Wise: The drab older sister also rises.

Werth: But those tables turn again as a cinematically edited accident leaves us with the idea that the spoiled Jane has run over her sister with a car. The film then jumps again in time to the early 1960's where we find Blanche (Crawford) regally sitting in her wheelchair watching one of her old movies on TV (real footage from her hit Sadie McKee (1934)). Jane (Davis) tromps into the room looking like Mrs. Haversham after a mime class and the bitch-fest begins.
The great fun of this movie has always, and will always be the amazing chemistry between these two actresses. The sparks don't fly, they explode as Jane abuses Blanche and Blanche struggles to survive. Much was made in the press of how much Crawford and Davis hated each other, and perhaps that PR agent creation has colored our modern viewing of the film.
No one would be silly enough to say that these two titans of the silver screen liked each other, but by most reputable accounts they were nothing but professional on set. So that leaves us with two amazing actresses who were able to not only create unique opposing characters, but a complicated and emotionally engaging screen relationship with each other.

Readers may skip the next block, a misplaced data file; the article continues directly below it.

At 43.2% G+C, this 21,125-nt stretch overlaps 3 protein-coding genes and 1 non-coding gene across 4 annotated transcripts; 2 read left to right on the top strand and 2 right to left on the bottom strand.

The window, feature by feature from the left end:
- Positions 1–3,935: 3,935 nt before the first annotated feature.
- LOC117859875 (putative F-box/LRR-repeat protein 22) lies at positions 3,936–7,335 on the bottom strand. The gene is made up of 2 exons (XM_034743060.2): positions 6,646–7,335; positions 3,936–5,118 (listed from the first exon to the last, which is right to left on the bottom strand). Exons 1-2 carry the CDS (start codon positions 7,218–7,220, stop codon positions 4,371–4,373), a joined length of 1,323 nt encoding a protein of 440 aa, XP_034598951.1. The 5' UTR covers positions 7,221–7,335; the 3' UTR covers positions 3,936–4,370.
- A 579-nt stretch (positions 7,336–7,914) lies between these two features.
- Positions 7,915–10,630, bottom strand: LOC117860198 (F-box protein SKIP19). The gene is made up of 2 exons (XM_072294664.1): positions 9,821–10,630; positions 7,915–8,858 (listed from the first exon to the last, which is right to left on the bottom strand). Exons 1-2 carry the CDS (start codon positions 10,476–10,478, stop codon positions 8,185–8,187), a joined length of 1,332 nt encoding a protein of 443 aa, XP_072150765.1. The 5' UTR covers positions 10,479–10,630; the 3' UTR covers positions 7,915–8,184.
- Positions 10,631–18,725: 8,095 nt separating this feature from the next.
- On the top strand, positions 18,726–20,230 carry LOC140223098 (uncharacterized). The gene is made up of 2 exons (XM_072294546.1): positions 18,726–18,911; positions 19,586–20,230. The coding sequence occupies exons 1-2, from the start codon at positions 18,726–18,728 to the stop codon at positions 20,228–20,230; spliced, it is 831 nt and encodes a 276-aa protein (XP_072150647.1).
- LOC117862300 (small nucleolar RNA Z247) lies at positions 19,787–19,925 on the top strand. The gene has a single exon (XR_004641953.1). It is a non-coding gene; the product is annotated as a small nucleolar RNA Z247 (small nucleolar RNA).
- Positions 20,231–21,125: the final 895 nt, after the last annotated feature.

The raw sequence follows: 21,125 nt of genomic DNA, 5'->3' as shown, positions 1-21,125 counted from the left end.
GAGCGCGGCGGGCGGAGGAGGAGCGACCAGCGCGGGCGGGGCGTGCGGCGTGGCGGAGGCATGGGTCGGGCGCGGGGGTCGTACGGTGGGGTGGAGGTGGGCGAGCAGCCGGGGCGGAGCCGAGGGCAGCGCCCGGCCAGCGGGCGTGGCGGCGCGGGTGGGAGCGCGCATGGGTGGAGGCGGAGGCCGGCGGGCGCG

Wise: Which can't be said for those limp dishrags from Twilight.

Werth: Baby Jane is fascinating in that not only do we see a conflict between Davis/Jane and Crawford/Blanche, but Aldrich also seems torn between worshipping these old movie stars and degrading them. On the one hand we know their mythic reputations and get glimpses of their old work, but on the other, Davis transforms into a painful-to-look-at pyschotic harridan and Crawford is physically brutalized.
While neither actress came out of this movie "looking" good, Davis was nominated for an Oscar and both stars had a resurgence in their careers—even if it was made up of more horror schlock like Davis' Dead Ringer (1964) and The Nanny (1965) and Crawford's dalliances with William Castle in Strait-Jacket (1964) and I Saw What You Did (1965). Still, Baby Jane was a wonderful opportunity to remind the world that these two stars still had plenty of shine in them.